Clarence "Frogman" Henry

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This article is about the rhythm and blues artist. For other people with the same name, see Clarence Henry.
Clarence "Frogman" Henry
Birth name Clarence Henry II
Born (1937-03-19) March 19, 1937 (age 79)
New Orleans, Louisiana, United States
Genres Rhythm and blues
Occupation(s) Musician
Instruments Vocals, piano
Years active 1952–present
Labels Argo

Clarence Henry II (born March 19, 1937), known as Clarence "Frogman" Henry, is an American rhythm and blues singer and pianist, best known for his hits "Ain't Got No Home" (1956) and "But I Do"" (1961).[1]

Career[edit]

Clarence Henry was born in New Orleans in 1937, moving to the Algiers neighborhood in 1948. He started learning piano as a child, with Fats Domino and Professor Longhair being his main influences. When Henry played in talent shows, he dressed like Longhair and wore a wig with braids on both sides. He joined Bobby Mitchell & the Toppers in 1952, playing piano and trombone, before leaving when he graduated in 1955 to join saxophonist Eddie Smith's band.[1][2]

He used his trademark croak to improvise the song "Ain't Got No Home" one night in 1955. Chess Records' A&R man Paul Gayten heard the song, and had Henry record it in Cosimo Matassa's studio in September 1956. Initially promoted by local DJ Poppa Stoppa, the song eventually rose to number 3 on the national R&B chart and number 20 on the US pop chart.[3] The gimmick earned Henry his nickname of 'Frogman' and jump-started a career that endures to this day.[1]

He toured nationally with a six-piece band until 1958, and continued to record.[2] A cover of Bobby Charles' hit "(I Don't Know Why) But I Do", and "You Always Hurt the One You Love", both from 1961, were his other big hits.[4]

Henry opened eighteen concerts for the Beatles across the US and Canada in 1964, but his main source of income came from the Bourbon Street strip in New Orleans, where he played for nineteen years.[1] His name could still draw hordes of tourists long after his hit-making days had ended. He still plays at various conventions, including the New Orleans Jazz and Heritage Festival.

Honors[edit]

Henry's pioneering contribution to the genre has been recognized by the Rockabilly Hall of Fame. In April 2007, "Frogman" was honored for his contributions to Louisiana music with induction into the Louisiana Music Hall of Fame.

Secondary references and re-use of hits[edit]

The Band recorded a version of Henry's trademark song "Ain't Got No Home" for their 1973 album Moondog Matinee. Henry's original of the song was later featured on the soundtrack of the 1982 film Diner. It was used in a famous bathtub scene in the cult movie The Lost Boys with actor Corey Haim singing along to it. Rod Stewart uses the chorus of "Ain't Got No Home" in his 1984 single "Some Guys Have All the Luck". It achieved fresh notoriety in the 1990s through its use as the "Homeless Update" theme music on The Rush Limbaugh Show, and is still used as recently as April 28, 2014. The song is in the movie Casino playing in the background as Joe Pesci asks Robert De Niro for a 50K chip marker. Jimmy Buffett referenced Henry in his song "Saxophones".[5] Henry made a cameo appearance on the third season opening episode of the HBO series Treme.

On his Live/Indian Summer album, Al Stewart introduced his song "Year of the Cat" with an odd anecdote about a mistaken-identity encounter involving Henry, Audrey Hepburn, and G. Gordon Liddy.[6]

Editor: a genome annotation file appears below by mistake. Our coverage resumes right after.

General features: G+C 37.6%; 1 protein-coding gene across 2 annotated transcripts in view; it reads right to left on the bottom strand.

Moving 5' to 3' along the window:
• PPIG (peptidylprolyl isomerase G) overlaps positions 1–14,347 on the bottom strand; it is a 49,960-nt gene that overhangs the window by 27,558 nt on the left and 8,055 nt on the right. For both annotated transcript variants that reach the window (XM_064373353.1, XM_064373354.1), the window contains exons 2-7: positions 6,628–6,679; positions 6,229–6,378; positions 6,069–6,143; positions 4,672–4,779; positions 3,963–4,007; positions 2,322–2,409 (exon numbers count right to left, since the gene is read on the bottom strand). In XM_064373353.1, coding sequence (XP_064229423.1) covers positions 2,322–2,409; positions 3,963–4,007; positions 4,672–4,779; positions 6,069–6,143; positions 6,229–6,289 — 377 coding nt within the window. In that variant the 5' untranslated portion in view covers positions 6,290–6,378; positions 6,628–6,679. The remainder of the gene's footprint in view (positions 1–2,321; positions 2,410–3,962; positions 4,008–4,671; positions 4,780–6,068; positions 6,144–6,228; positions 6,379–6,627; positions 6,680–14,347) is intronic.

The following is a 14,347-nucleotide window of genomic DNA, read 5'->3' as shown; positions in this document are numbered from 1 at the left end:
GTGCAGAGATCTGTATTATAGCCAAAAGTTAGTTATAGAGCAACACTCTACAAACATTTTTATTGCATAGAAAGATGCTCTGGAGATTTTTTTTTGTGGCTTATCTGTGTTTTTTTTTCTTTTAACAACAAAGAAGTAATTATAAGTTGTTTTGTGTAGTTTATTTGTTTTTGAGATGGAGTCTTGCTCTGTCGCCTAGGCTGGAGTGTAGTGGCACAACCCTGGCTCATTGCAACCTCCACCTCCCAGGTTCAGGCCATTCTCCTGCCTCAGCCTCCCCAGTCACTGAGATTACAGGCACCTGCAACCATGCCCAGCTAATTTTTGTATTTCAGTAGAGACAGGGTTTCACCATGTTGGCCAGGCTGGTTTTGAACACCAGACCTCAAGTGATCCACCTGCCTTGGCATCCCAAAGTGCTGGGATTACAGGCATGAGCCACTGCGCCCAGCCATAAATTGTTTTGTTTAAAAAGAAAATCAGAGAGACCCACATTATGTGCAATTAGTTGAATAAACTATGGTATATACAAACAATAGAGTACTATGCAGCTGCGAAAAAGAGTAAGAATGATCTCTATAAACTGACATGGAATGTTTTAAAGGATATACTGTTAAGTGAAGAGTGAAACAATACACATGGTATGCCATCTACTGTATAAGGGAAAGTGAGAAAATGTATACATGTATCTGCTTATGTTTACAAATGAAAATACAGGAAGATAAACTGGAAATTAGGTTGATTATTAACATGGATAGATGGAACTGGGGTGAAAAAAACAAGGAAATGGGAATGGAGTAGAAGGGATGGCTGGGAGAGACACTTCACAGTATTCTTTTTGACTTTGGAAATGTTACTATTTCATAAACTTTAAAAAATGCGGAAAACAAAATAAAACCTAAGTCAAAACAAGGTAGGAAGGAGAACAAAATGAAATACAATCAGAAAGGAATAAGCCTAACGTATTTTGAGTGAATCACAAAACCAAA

Discography[edit]

Singles[edit]

Year Single (A-side, B-side) Chart Positions
US Pop[7] US
R&B
[3]
UK[8]
1956 "Ain't Got No Home"
b/w "Troubles, Troubles"
20 3 -
1957 "Lonely Tramp"
b/w "I'm A Country Boy"
- - -
"It Won't Be Long"
b/w "I Found A Home"
- - -
1958 "I'm In Love"
b/w "Baby, Baby Please"
- - -
1961 "But I Do"
b/w "Just My Baby and Me"
4 9 3
"You Always Hurt the One You Love"
b/w "Little Suzy"
12 11 6
"Lonely Street"
b/w "Why Can't You"
57 19 42
"On Bended Knees"
b/w "Standing In The Need Of Love"
64 - -
1962 "A Little Too Much"
b/w "I Wish I Could Say The Same"
77 - -
"Dream Myself A Sweetheart"
b/w "Lost Without You"
- - -
"The Jealous Kind"
b/w "Come On and Dance"
- - -
1963 "It Takes Two To Tango"
b/w "If I Didn't Care"
- - -
1964 "Looking Back"
b/w "Long Lost and Worried"
- - -
"Have You Ever Been Lonely"
b/w "Little Green Frog"
- - -
1965 "You Can't Hide A Tear"
b/w "I Told My Pillow"
- - -
"Tore Up Over You"
b/w "I Might As Well"
- - -
1966 "Ain't Got No Home" (Re-recorded version)
b/w "Baby Ain't That Love"
- - -
"Cajun Honey"
b/w "Think It Over"
- - -
1967 "Hummin' A Heartache"
b/w "This Time"
- - -
1968 "That's When I Guessed"
b/w "Shake Your Moneymaker"
- - -
1993 "But I Do"
b/w "Ain't Got No Home"
A-side chart reentry
- - 65

References[edit]

  1. ^ a b c d "Biography by Bill Dahl". Allmusic.com. Retrieved September 2, 2011. 
  2. ^ a b "Clarence "Frogman" Henry: An R&B Legend!", Rockabilly Hall of Fame. Retrieved 12 October 2016
  3. ^ a b Whitburn, Joel (1996). Top R&B/Hip-Hop Singles: 1942-1995. Record Research. p. 190. 
  4. ^ Roberts, David (2006). British Hit Singles & Albums (19th ed.). London: Guinness World Records Limited. p. 251. ISBN 1-904994-10-5. 
  5. ^ Burdeau, Cain (October 5, 2003). "New Orleans 'Frogman,' still jumpin' at 66". Associated Press 
  6. ^ "Al Stewart – Clarence Frogman Henry Lyrics". Golyr.de. Retrieved 2015-07-17. 
  7. ^ Whitburn, Joel (2003). Top Pop Singles 1955-2002 (1st ed.). Menomonee Falls, Wisconsin: Record Research Inc. p. 311. ISBN 0-89820-155-1. 
  8. ^ Betts, Graham (2004). Complete UK Hit Singles 1952-2004 (1st ed.). London: Collins. p. 92. ISBN 0-00-717931-6. 

External links[edit]